Of course, there are practical considerations in producing an exhibition of such large work – space, available height, hanging methods, layout etc. Finding a suitable venue will also be part of the challenge. Encouraged by my tutor, I began to also consider producing a book with linen pages. This would have two benefits: it would be a more lasting reproduction of the work while retaining the physical presentation on linen which was a key part of the concept; and it would serve as a way presenting the work to potential host galleries and curators. It was important, though, that the book should maintain a sense of scale – a small book would not give the right impression of the work.
To that end I have been working with Bristol Bound on a way of making such a book. Bristol Bound is a small family-run bookbinder with experience of making many kinds of custom, small volume books. I went to Bristol Bound and discussed the project with Rachel who runs the business with her husband Richard. They have never produced a book with linen pages before but Rachel was willing to have a go. We agreed a way of potentially making the pages by wrapping the linen around a thick paper base and using extra linen to the left of the image as a hinge.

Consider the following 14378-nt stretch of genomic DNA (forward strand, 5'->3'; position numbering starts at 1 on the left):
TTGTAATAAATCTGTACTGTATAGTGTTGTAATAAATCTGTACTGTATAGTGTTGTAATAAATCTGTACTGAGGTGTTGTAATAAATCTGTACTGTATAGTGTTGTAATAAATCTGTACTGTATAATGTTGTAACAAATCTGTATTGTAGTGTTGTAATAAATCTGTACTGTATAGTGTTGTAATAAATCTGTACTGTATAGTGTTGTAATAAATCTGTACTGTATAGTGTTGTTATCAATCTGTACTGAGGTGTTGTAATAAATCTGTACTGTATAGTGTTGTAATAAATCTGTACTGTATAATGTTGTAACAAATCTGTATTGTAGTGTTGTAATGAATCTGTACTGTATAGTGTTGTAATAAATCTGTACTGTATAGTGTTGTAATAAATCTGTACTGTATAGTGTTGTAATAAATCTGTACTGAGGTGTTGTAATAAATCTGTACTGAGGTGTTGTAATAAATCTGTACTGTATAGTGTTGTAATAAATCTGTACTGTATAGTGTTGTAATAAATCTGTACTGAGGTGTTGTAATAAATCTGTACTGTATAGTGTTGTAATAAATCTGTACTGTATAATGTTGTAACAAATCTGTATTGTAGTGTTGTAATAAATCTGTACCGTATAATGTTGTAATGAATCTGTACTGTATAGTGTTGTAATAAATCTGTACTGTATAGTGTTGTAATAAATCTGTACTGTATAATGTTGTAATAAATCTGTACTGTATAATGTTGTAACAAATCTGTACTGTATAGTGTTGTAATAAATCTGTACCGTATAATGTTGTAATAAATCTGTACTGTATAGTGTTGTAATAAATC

The nest step was to get some linen prints made. I decided on a page size of 300x430mm in portrait format. I had the photographs printed at 260×390, which will leave a 20mm border around the image. This is slightly bigger than A3, to give me the kind of scale I am looking for without being impracticably large. (Fig. 1).
Figure 1 Trial linen book page layout